By Emily Shiffer
If you’re wondering why CBD is suddenly everywhere, it helps to understand the impact of the 2018 Farm Bill. The legislation legalized hemp, which is essentially cannabis without the mind-altering THC, in all 50 states. But hemp is still rich in CBD, or cannabidiol, so now farmers are producing it, stores are selling it, and consumer are consuming it as gummies, lattes, and tinctures. You can even find CBD treats for your pet, if that’s your thing.
One of the compound’s most widely accepted uses is pain reduction, and it works largely by turning down the body’s inflammatory response. That’s why we’ve included it in our Radical Relief Anti-Inflammatory Pills and Gel Roll-On.
But CBD is also being used for a variety of other conditions, including anxiety, insomnia, and epilepsy. The plant-based medicine is quickly becoming a first-line defense for people looking to avoid the potential side effects of prescription drugs. Yet even as CBD’s popularity soars, many consumers still confuse it with old-school weed.
In truth, CBD has about as much in common with marijuana as bourbon has with corn. “CBD is one of over a hundred cannabinoids found in the cannabis plant,” says Laura Lagano, co-founder of the Holistic Cannabis Academy and author of The CBD Oil Miracle. But only one—THC–gets you stoned.
With the help of Lagano and Janice Newell Bissex, a registered dietitian nutritionist and holistic cannabis practitioner (yep, it’s a thing), we set out to break down the biggest myths surrounding CBD.
Myth #1: It puts you to sleep.
Truth: Not unless you take a mega-dose
Many people report feeling energized after taking CBD, but if you’ve experienced otherwise, you might blame the dosage. “CBD is biphasic, meaning that it can have the opposite effect at opposite doses,” says Lagano. “Where CBD at lower doses is uplifting for most people, at higher doses, it can be sedating for the same individuals.”
First-timers are more likely than habitual users to report feeling sleepy, says Newell Bissex. But the feeling rarely lasts. “Most people adjust, and any temporary feeling of drowsiness passes.”
Myth #2: It will get you high.
Truth: Not unless it contains THC
To reiterate: “CBD is not intoxicating,” says Lagano. “The only cannabinoid that scientists believe is responsible for the high experienced when consuming marijuana is THC.”
To unpack that, it helps to understand that the hemp plants used to cultivate CBD, as regulated by the federal government, contain less than .3 percent THC. But the weed you’ll find in a Colorado or California headshop can easily contain 100 times that much.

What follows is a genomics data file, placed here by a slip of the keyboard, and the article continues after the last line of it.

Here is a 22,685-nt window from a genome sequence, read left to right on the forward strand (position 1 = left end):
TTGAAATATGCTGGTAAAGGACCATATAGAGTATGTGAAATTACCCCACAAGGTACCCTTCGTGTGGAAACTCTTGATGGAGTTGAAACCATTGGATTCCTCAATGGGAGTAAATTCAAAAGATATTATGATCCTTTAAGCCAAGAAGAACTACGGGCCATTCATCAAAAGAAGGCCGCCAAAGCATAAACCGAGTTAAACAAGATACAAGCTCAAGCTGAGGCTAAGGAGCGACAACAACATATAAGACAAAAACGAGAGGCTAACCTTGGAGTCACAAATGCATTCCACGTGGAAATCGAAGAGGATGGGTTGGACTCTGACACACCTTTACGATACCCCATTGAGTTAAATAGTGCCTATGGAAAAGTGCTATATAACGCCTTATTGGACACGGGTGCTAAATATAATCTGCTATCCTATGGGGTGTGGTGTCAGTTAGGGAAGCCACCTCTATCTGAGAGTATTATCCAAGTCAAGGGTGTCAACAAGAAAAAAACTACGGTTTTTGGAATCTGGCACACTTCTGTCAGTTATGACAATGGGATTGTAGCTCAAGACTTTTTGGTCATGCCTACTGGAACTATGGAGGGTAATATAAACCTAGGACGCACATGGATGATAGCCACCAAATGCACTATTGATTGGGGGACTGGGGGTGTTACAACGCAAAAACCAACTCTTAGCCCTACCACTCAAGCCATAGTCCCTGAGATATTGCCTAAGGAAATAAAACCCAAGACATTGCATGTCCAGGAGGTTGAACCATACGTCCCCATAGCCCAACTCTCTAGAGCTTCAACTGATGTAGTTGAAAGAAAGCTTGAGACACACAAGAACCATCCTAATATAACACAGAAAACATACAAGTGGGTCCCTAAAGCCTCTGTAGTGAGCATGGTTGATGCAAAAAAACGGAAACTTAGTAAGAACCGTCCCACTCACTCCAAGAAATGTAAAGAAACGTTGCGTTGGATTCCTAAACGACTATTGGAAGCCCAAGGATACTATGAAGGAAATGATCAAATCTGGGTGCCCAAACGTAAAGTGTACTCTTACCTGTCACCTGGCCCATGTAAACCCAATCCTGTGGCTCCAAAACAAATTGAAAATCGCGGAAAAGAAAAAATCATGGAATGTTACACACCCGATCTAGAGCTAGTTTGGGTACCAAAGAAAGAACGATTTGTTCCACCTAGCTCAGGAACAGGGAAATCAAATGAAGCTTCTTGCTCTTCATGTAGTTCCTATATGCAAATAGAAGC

Many users do report feeling more relaxed and comfortable in their skin while taking CBD, but the effect is subtle compared to weed. CBD works more acutely on your body than your brain.
Myth #3: All CBD is the same.
Truth: It’s complicated
All CBD comes from the cannabis sativa plant—that much is true. But that doesn’t mean you’re always getting what you paid for. In one study, the Food and Drug Administration found that 70 percent of CBD products were mislabeled, and 21 percent of those tested contained higher-than-acceptable levels of THC. “That’s why it’s important to purchase CBD from a reputable source that can guide you on administration options and dosing,” says Newel Bissex.
Another thing to understand about CBD is that it’s generally prepared in one of two forms: full-spectrum and isolate.
Asystem uses both forms. In our Pain Management Pills, we use full-spectrum CBD, which generally provides a wider range of benefits since it comes paired with additional cannabinoids. Meanwhile, in our Gel Roll-On, we use CBD Isolate. It has better stability and absorption when paired with menthol.
Myth #4: CBD can trigger a positive drug test.
Truth: Only if it contains THC
CBD isolate will not trigger a positive drug test, says Newell Bissex. But full-spectrum CBD can contain up to .3% THC. It’s unlikely, but possible, that it could trigger a positive test.
So if you’re concerned about being tested, stick to CBD isolate.
Myth #5: CBD hasn't been researched.
Truth: More would be nice, but plenty of data already exists.
“There are numerous research studies on the effectiveness of CBD to treat a wide array of conditions,” says Newell Bissex. In addition to chronic and inflammatory pain, she points to preliminary studies to support CBD’s effectiveness toward neurodegenerative diseases, anxiety, insomnia, multiple sclerosis, and autoimmune diseases. In 2018, the FDA even approved a CBD-based medication, Epidiolex, as a treatment for seizures from epilepsy.
That’s not to say CBD couldn’t benefit from more data. Federal legislation around cannabis production has traditionally made it difficult for researchers in the U.S. to conduct studies. But that’s changing, and as more research comes in, CBD continues to reveal itself as a safer alternative to prescription pharmaceuticals.